So it is OK to be a normal guy and to think about (and to do) these things. It is normal to worry about your food supply and what is, intentionally or accidentally, getting into what you eat. It is reasonable to try and find alternative ways to get food that is grown in a healthy, sustainable, quality way.
I’m seeing more people bringing in their own lunches.
I’ve talked with an Alabama good ol’ boy about how the grass-fed beef from his Meat CSA finally tastes like the meat he remembers from childhood.
I’ve traded seed catalogs and growing tips with database developers.
I’ve come up to my desk to find someone left me a flier from a local lamb producer together with a recommendation for the product.
I’m getting chicken raising advice and swapping garlic growing tips with field auditors.
Best of all, I overhear people I’ve mentioned our lifestyle to having conversations with others…about organic food, grass finished meat, joining CSAs, cutting sugar snacks out of their kid’s diets, the dangers of hormones in milk, the complications of federal food subsidies. And that’s how change happens – not when a few loudmouthed radicals start waving their arms, but when dozens, then hundreds, then thousands, and finally millions of ordinary people start to see the world a little differently even while hunkered around the corporate water-cooler.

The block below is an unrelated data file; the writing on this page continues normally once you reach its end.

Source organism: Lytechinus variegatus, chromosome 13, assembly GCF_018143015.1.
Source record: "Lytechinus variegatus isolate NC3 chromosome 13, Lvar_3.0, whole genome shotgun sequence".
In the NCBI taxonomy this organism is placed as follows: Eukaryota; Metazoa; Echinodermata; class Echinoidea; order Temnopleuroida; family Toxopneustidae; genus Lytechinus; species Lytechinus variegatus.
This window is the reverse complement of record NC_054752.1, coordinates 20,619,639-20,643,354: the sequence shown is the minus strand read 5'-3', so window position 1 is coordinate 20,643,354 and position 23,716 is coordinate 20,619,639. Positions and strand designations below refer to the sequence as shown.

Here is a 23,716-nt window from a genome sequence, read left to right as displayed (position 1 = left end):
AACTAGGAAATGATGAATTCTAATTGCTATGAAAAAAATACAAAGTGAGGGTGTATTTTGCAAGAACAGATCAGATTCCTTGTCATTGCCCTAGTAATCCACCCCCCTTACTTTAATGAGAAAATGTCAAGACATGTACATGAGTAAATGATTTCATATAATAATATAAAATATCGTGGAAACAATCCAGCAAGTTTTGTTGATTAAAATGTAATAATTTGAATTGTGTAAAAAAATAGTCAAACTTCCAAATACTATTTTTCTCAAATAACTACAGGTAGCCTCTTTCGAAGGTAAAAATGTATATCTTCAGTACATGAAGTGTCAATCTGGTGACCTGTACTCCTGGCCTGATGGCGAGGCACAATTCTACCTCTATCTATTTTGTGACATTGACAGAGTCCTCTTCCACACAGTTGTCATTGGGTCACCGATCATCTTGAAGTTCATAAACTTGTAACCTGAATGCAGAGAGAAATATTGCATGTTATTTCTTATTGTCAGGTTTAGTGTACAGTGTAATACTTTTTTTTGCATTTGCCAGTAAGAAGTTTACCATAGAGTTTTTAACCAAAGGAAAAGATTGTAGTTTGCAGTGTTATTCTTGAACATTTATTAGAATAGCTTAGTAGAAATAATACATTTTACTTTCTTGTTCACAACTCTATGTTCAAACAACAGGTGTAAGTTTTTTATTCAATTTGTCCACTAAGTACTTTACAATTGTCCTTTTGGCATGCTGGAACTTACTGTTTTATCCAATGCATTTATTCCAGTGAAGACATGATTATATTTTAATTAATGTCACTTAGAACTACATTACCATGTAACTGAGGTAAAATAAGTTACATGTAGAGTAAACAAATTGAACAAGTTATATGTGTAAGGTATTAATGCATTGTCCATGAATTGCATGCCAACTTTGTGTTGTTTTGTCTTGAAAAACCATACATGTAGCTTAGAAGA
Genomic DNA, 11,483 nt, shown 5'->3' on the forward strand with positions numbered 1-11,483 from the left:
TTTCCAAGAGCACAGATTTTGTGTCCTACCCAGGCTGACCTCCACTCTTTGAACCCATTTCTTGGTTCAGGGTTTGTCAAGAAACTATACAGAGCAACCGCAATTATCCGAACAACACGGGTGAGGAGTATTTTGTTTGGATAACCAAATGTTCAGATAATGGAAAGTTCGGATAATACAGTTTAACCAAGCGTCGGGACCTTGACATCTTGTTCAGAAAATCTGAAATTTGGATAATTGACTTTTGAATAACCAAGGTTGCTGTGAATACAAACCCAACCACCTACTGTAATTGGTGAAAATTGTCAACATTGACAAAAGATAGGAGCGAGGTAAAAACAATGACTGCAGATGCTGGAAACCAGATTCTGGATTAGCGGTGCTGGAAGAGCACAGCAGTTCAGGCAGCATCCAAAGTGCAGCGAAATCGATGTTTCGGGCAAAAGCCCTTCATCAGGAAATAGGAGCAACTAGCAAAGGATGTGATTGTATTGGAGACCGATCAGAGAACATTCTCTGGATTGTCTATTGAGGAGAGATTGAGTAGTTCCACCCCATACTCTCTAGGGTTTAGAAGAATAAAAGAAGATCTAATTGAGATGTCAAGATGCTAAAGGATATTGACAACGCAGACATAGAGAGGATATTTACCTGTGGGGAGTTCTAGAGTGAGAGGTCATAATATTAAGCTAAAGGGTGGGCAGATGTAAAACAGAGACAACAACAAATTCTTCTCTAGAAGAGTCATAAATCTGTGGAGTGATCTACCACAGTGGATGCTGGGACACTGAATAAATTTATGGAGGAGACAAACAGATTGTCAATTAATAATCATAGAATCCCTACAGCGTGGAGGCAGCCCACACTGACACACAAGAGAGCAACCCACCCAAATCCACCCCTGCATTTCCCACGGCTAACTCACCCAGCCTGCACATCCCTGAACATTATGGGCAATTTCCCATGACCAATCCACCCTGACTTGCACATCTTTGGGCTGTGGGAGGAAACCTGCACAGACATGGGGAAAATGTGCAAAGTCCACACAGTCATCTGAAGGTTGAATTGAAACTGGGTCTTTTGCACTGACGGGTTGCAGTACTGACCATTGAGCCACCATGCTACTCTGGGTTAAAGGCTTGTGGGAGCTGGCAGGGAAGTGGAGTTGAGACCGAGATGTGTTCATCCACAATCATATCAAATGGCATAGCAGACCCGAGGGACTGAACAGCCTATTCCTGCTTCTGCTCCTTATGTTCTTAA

Have I played a part in this? Perhaps, perhaps not. Maybe the same movement that we are part of has caught my colleagues up – and done so entirely without my involvement – just as it has Jamie Oliver, Mark Bittman, Michael Pollan, and others. Some of the gardeners, I know, were at it well before I showed up and started grousing about the 2010 tomato season.
But I’d like to think that, in my quiet way, I have played a part. Every one of us is an evangelist for our viewpoints. Some of us shout it from the mountaintops. Some of us do it slowly, quietly, one step at a time. Some of us do it accidentally, some intentionally. Some passively, some actively. But whether we deliberately or unknowingly and unintentionally do so, we are all evangelists of our viewpoints. By simply living our values, we demonstrate the possible more effectively than any raucous preaching ever could.